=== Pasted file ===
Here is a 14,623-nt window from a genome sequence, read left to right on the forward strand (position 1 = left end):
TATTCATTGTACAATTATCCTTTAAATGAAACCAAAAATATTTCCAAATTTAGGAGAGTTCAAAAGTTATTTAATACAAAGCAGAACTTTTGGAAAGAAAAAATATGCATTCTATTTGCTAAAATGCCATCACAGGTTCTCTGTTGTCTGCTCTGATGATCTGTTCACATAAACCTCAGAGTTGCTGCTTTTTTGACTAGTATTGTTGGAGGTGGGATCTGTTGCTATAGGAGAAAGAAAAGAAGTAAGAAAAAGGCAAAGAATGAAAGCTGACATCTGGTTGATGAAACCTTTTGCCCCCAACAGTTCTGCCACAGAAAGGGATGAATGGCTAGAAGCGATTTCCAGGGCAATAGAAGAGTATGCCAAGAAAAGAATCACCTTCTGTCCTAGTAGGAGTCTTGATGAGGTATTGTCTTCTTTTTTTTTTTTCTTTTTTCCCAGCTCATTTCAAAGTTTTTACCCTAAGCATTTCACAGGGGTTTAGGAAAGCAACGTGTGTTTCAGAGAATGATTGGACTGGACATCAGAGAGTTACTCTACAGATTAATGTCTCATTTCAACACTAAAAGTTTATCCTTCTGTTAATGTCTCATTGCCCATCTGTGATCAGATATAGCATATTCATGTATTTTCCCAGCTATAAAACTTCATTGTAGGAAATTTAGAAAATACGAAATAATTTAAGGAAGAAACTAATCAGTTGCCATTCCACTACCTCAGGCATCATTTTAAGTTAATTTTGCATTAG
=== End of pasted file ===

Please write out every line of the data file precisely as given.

Here is a 14,623-nt window from a genome sequence, read left to right on the forward strand (position 1 = left end):
TATTCATTGTACAATTATCCTTTAAATGAAACCAAAAATATTTCCAAATTTAGGAGAGTTCAAAAGTTATTTAATACAAAGCAGAACTTTTGGAAAGAAAAAATATGCATTCTATTTGCTAAAATGCCATCACAGGTTCTCTGTTGTCTGCTCTGATGATCTGTTCACATAAACCTCAGAGTTGCTGCTTTTTTGACTAGTATTGTTGGAGGTGGGATCTGTTGCTATAGGAGAAAGAAAAGAAGTAAGAAAAAGGCAAAGAATGAAAGCTGACATCTGGTTGATGAAACCTTTTGCCCCCAACAGTTCTGCCACAGAAAGGGATGAATGGCTAGAAGCGATTTCCAGGGCAATAGAAGAGTATGCCAAGAAAAGAATCACCTTCTGTCCTAGTAGGAGTCTTGATGAGGTATTGTCTTCTTTTTTTTTTTTCTTTTTTCCCAGCTCATTTCAAAGTTTTTACCCTAAGCATTTCACAGGGGTTTAGGAAAGCAACGTGTGTTTCAGAGAATGATTGGACTGGACATCAGAGAGTTACTCTACAGATTAATGTCTCATTTCAACACTAAAAGTTTATCCTTCTGTTAATGTCTCATTGCCCATCTGTGATCAGATATAGCATATTCATGTATTTTCCCAGCTATAAAACTTCATTGTAGGAAATTTAGAAAATACGAAATAATTTAAGGAAGAAACTAATCAGTTGCCATTCCACTACCTCAGGCATCATTTTAAGTTAATTTTGCATTAG